Sunday, May 7, 2017
|Common Raven Photo by Alexandra MacKenzie|
By Christine Southwick
When you think of black-colored birds, do you think of Crows and Ravens? Shoreline has both.
Most everyone knows the “I’d rather-hop-than-fly” antics of the road-cleaning American Crow. These black birds “Caw”, have a smooth-looking throat, and squar-ish tail. They are usually seen with several other crows, and roost by the thousands every night at the Community College in Bothell. In the mornings they fly from the roost to their apparently designated foraging locations for that day, before returning each evening for their nightly social exchanges.
Photo by Christine Southwick
They have extra feathers on their throats making their throats look shaggy; have a wedge-shaped tail, and are usually seen with their mate, or solitarily, but not in flocks.
They avoid congested urban areas since they prefer quieter places — coastlines, high cliffs, and tall trees are good places to look/listen for ravens. They can be found eating large road-kill. The most reliable ID for most people is hearing their loud, usually resounding “Gronk”. Crows can’t make that sound. Ravens in flight will soar, whereas crows don’t.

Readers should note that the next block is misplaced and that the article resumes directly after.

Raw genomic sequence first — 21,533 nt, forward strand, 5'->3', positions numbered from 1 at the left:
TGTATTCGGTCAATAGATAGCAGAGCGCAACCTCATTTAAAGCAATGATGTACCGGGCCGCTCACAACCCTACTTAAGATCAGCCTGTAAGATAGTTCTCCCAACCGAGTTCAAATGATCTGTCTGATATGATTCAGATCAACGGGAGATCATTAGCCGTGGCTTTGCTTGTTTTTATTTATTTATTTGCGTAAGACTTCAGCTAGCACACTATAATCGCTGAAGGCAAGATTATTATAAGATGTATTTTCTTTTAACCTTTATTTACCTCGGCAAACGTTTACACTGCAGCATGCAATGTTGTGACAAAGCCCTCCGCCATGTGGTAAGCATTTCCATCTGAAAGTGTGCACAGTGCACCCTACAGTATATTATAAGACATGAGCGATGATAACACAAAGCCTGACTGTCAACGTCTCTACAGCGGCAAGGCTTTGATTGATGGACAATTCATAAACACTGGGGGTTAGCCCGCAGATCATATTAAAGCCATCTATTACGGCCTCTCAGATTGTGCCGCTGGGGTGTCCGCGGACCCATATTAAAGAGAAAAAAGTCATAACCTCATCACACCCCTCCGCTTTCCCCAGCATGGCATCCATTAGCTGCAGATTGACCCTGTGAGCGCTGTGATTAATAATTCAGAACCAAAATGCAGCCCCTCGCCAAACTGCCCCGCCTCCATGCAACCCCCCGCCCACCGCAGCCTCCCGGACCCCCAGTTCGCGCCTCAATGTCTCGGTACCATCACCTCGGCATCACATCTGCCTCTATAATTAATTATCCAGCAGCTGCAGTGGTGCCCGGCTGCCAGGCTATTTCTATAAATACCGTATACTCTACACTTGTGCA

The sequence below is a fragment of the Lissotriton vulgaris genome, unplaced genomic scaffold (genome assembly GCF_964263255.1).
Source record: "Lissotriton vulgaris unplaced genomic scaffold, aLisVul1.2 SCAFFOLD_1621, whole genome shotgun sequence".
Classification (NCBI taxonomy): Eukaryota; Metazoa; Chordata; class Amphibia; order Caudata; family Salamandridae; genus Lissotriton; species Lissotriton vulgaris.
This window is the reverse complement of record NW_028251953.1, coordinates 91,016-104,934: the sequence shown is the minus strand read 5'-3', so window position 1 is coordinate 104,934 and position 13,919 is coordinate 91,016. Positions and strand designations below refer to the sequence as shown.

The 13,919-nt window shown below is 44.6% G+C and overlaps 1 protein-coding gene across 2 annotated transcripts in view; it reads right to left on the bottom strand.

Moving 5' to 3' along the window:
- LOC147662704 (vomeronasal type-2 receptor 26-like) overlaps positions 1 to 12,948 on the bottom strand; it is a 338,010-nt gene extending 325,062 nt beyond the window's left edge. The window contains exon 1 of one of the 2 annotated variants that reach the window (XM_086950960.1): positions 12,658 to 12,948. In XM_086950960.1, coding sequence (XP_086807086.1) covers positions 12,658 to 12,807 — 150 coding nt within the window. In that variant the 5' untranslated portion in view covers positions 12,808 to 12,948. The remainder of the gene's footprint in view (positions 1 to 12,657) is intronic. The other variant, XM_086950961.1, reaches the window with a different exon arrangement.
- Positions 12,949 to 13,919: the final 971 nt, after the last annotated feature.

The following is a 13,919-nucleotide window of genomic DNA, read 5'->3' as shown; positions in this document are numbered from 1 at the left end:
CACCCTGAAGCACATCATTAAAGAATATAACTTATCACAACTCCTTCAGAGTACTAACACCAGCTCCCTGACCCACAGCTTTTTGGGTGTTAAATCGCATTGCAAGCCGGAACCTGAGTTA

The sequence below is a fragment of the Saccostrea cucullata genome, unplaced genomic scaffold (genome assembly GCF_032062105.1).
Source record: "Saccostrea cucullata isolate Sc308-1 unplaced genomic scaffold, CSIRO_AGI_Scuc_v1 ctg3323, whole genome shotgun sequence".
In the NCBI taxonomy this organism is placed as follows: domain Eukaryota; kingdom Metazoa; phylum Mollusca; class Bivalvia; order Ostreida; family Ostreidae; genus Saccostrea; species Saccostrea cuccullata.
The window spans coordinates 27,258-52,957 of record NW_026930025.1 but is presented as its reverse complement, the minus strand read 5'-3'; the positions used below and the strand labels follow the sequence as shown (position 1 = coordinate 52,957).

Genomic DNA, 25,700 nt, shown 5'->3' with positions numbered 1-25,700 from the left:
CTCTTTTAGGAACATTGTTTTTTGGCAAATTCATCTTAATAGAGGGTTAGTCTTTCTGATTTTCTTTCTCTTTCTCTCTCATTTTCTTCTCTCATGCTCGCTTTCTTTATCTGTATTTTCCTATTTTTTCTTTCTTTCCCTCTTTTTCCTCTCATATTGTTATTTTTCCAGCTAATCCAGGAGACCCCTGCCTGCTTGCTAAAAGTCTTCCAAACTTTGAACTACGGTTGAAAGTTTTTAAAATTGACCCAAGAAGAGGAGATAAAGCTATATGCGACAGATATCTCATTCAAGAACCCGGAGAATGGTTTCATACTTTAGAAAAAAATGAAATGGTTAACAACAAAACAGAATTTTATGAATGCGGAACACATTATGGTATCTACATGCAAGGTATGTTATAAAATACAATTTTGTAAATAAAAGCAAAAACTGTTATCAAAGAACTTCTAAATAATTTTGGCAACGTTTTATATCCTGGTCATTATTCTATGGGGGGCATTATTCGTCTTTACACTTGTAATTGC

|Red-winged Blackbird, male Photo by John Riegsecker|
Red-winged Blackbirds are seen in wetlands in the spring. Look/listen for them at Cromwell Park and Echo Lake, our two biggest cattail wetlands.
Paramount Open Space and Ronald Bog, or any other wild damp area could have Red-winged Blackbirds. The males puff up their red and yellow epaulets to impress the dark brown-streaked females and warn away other male Red-winged Blackbirds.
|Brewer's Blackbird, male by Stephanie Colony|
Our local population increases in the winter with Canadian populations flying westward to enjoy our milder winter climate. The males are the handsome ones with glossy feathers reflecting black, midnight-blue, purple, and greens.
They have bright yellow eyes and often have a pugnacious attitude. Being comfortable around humans, they will turn and stare at you, but they are not aggressive. The females are gray-brown with a dark tint, have dark eyes, and are often under-appreciated next to those handsome males.